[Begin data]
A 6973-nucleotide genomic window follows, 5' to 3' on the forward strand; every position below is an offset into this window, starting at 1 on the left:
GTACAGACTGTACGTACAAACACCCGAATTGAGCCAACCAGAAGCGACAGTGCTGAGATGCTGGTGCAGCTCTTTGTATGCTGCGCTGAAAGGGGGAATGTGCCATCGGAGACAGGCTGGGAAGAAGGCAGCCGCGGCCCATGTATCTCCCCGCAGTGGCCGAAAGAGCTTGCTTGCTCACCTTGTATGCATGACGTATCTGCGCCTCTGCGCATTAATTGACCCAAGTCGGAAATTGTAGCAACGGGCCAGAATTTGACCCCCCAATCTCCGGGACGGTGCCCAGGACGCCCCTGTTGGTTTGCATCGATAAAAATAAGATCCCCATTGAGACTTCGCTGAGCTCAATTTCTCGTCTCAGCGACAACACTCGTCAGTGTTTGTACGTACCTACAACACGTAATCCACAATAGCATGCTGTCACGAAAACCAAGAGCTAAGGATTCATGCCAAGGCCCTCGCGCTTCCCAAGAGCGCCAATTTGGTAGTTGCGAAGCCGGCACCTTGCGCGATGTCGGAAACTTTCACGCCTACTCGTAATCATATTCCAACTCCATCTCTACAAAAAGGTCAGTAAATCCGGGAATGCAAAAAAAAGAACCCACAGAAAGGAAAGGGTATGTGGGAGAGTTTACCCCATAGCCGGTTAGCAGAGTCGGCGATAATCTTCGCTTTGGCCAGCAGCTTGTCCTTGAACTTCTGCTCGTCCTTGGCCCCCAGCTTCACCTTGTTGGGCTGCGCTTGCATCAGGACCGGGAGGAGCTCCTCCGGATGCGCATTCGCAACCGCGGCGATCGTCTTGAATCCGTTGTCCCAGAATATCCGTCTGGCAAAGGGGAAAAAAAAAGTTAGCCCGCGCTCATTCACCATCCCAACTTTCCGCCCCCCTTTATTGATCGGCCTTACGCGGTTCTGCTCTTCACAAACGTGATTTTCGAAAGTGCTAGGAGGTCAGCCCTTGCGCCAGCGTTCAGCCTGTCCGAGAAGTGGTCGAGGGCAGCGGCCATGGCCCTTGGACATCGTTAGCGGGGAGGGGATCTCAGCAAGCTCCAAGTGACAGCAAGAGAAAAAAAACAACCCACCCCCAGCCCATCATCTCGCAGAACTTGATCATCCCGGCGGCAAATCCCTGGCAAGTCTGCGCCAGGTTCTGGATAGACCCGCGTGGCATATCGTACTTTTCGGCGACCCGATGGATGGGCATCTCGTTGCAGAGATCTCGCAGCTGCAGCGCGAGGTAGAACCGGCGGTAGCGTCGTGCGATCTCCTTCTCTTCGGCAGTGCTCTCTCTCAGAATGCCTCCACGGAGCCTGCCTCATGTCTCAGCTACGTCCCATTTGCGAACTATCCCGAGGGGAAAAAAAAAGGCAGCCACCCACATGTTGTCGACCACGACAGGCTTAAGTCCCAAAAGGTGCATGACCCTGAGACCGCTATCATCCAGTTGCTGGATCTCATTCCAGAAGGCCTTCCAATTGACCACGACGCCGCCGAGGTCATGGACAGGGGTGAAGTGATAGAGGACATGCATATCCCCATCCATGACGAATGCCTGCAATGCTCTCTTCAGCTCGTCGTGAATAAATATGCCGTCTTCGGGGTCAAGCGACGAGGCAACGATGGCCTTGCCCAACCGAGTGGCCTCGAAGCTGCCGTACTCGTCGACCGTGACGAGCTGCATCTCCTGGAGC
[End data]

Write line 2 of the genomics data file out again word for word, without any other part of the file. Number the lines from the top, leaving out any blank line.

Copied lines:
GTACAGACTGTACGTACAAACACCCGAATTGAGCCAACCAGAAGCGACAGTGCTGAGATGCTGGTGCAGCTCTTTGTATGCTGCGCTGAAAGGGGGAATGTGCCATCGGAGACAGGCTGGGAAGAAGGCAGCCGCGGCCCATGTATCTCCCCGCAGTGGCCGAAAGAGCTTGCTTGCTCACCTTGTATGCATGACGTATCTGCGCCTCTGCGCATTAATTGACCCAAGTCGGAAATTGTAGCAACGGGCCAGAATTTGACCCCCCAATCTCCGGGACGGTGCCCAGGACGCCCCTGTTGGTTTGCATCGATAAAAATAAGATCCCCATTGAGACTTCGCTGAGCTCAATTTCTCGTCTCAGCGACAACACTCGTCAGTGTTTGTACGTACCTACAACACGTAATCCACAATAGCATGCTGTCACGAAAACCAAGAGCTAAGGATTCATGCCAAGGCCCTCGCGCTTCCCAAGAGCGCCAATTTGGTAGTTGCGAAGCCGGCACCTTGCGCGATGTCGGAAACTTTCACGCCTACTCGTAATCATATTCCAACTCCATCTCTACAAAAAGGTCAGTAAATCCGGGAATGCAAAAAAAAGAACCCACAGAAAGGAAAGGGTATGTGGGAGAGTTTACCCCATAGCCGGTTAGCAGAGTCGGCGATAATCTTCGCTTTGGCCAGCAGCTTGTCCTTGAACTTCTGCTCGTCCTTGGCCCCCAGCTTCACCTTGTTGGGCTGCGCTTGCATCAGGACCGGGAGGAGCTCCTCCGGATGCGCATTCGCAACCGCGGCGATCGTCTTGAATCCGTTGTCCCAGAATATCCGTCTGGCAAAGGGGAAAAAAAAAGTTAGCCCGCGCTCATTCACCATCCCAACTTTCCGCCCCCCTTTATTGATCGGCCTTACGCGGTTCTGCTCTTCACAAACGTGATTTTCGAAAGTGCTAGGAGGTCAGCCCTTGCGCCAGCGTTCAGCCTGTCCGAGAAGTGGTCGAGGGCAGCGGCCATGGCCCTTGGACATCGTTAGCGGGGAGGGGATCTCAGCAAGCTCCAAGTGACAGCAAGAGAAAAAAAACAACCCACCCCCAGCCCATCATCTCGCAGAACTTGATCATCCCGGCGGCAAATCCCTGGCAAGTCTGCGCCAGGTTCTGGATAGACCCGCGTGGCATATCGTACTTTTCGGCGACCCGATGGATGGGCATCTCGTTGCAGAGATCTCGCAGCTGCAGCGCGAGGTAGAACCGGCGGTAGCGTCGTGCGATCTCCTTCTCTTCGGCAGTGCTCTCTCTCAGAATGCCTCCACGGAGCCTGCCTCATGTCTCAGCTACGTCCCATTTGCGAACTATCCCGAGGGGAAAAAAAAAGGCAGCCACCCACATGTTGTCGACCACGACAGGCTTAAGTCCCAAAAGGTGCATGACCCTGAGACCGCTATCATCCAGTTGCTGGATCTCATTCCAGAAGGCCTTCCAATTGACCACGACGCCGCCGAGGTCATGGACAGGGGTGAAGTGATAGAGGACATGCATATCCCCATCCATGACGAATGCCTGCAATGCTCTCTTCAGCTCGTCGTGAATAAATATGCCGTCTTCGGGGTCAAGCGACGAGGCAACGATGGCCTTGCCCAACCGAGTGGCCTCGAAGCTGCCGTACTCGTCGACCGTGACGAGCTGCATCTCCTGGAGC